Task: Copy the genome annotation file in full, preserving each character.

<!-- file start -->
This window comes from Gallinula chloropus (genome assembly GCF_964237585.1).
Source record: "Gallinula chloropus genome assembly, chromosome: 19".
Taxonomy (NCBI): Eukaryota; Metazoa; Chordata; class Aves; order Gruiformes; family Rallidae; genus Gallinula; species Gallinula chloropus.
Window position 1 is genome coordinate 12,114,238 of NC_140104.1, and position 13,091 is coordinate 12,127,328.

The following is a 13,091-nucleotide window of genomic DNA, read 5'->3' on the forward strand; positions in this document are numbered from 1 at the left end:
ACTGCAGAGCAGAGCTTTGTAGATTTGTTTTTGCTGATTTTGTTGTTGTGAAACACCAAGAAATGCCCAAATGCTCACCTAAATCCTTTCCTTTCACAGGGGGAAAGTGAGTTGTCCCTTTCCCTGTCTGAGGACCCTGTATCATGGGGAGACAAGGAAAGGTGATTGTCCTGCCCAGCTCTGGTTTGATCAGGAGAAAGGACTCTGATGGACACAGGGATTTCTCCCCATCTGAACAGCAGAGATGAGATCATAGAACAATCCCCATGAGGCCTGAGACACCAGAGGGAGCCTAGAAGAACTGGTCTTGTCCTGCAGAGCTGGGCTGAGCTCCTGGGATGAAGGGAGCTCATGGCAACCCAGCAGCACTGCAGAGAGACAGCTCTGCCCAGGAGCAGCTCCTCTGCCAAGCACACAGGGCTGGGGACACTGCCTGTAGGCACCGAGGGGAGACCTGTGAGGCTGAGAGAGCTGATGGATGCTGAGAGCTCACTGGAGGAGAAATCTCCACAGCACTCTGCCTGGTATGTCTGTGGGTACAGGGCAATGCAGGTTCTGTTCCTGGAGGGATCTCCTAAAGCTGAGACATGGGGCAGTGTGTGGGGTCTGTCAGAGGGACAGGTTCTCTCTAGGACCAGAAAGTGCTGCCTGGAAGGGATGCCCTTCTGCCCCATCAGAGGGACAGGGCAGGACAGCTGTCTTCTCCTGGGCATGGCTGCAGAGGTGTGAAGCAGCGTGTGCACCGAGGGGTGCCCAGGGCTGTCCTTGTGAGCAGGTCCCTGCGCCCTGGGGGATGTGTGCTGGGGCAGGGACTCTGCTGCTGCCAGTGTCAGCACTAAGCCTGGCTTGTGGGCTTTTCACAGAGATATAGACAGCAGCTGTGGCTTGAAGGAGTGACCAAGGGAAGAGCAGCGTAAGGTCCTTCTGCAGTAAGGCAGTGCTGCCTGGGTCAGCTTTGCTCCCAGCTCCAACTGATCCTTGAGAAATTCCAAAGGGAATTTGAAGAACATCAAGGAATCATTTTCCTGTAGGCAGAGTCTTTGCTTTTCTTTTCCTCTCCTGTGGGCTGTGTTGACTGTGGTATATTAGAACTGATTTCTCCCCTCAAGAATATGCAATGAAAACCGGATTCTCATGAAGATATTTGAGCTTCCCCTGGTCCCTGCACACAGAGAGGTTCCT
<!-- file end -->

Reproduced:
This window comes from Gallinula chloropus (genome assembly GCF_964237585.1).
Source record: "Gallinula chloropus genome assembly, chromosome: 19".
Taxonomy (NCBI): Eukaryota; Metazoa; Chordata; class Aves; order Gruiformes; family Rallidae; genus Gallinula; species Gallinula chloropus.
Window position 1 is genome coordinate 12,114,238 of NC_140104.1, and position 13,091 is coordinate 12,127,328.

The following is a 13,091-nucleotide window of genomic DNA, read 5'->3' on the forward strand; positions in this document are numbered from 1 at the left end:
ACTGCAGAGCAGAGCTTTGTAGATTTGTTTTTGCTGATTTTGTTGTTGTGAAACACCAAGAAATGCCCAAATGCTCACCTAAATCCTTTCCTTTCACAGGGGGAAAGTGAGTTGTCCCTTTCCCTGTCTGAGGACCCTGTATCATGGGGAGACAAGGAAAGGTGATTGTCCTGCCCAGCTCTGGTTTGATCAGGAGAAAGGACTCTGATGGACACAGGGATTTCTCCCCATCTGAACAGCAGAGATGAGATCATAGAACAATCCCCATGAGGCCTGAGACACCAGAGGGAGCCTAGAAGAACTGGTCTTGTCCTGCAGAGCTGGGCTGAGCTCCTGGGATGAAGGGAGCTCATGGCAACCCAGCAGCACTGCAGAGAGACAGCTCTGCCCAGGAGCAGCTCCTCTGCCAAGCACACAGGGCTGGGGACACTGCCTGTAGGCACCGAGGGGAGACCTGTGAGGCTGAGAGAGCTGATGGATGCTGAGAGCTCACTGGAGGAGAAATCTCCACAGCACTCTGCCTGGTATGTCTGTGGGTACAGGGCAATGCAGGTTCTGTTCCTGGAGGGATCTCCTAAAGCTGAGACATGGGGCAGTGTGTGGGGTCTGTCAGAGGGACAGGTTCTCTCTAGGACCAGAAAGTGCTGCCTGGAAGGGATGCCCTTCTGCCCCATCAGAGGGACAGGGCAGGACAGCTGTCTTCTCCTGGGCATGGCTGCAGAGGTGTGAAGCAGCGTGTGCACCGAGGGGTGCCCAGGGCTGTCCTTGTGAGCAGGTCCCTGCGCCCTGGGGGATGTGTGCTGGGGCAGGGACTCTGCTGCTGCCAGTGTCAGCACTAAGCCTGGCTTGTGGGCTTTTCACAGAGATATAGACAGCAGCTGTGGCTTGAAGGAGTGACCAAGGGAAGAGCAGCGTAAGGTCCTTCTGCAGTAAGGCAGTGCTGCCTGGGTCAGCTTTGCTCCCAGCTCCAACTGATCCTTGAGAAATTCCAAAGGGAATTTGAAGAACATCAAGGAATCATTTTCCTGTAGGCAGAGTCTTTGCTTTTCTTTTCCTCTCCTGTGGGCTGTGTTGACTGTGGTATATTAGAACTGATTTCTCCCCTCAAGAATATGCAATGAAAACCGGATTCTCATGAAGATATTTGAGCTTCCCCTGGTCCCTGCACACAGAGAGGTTCCT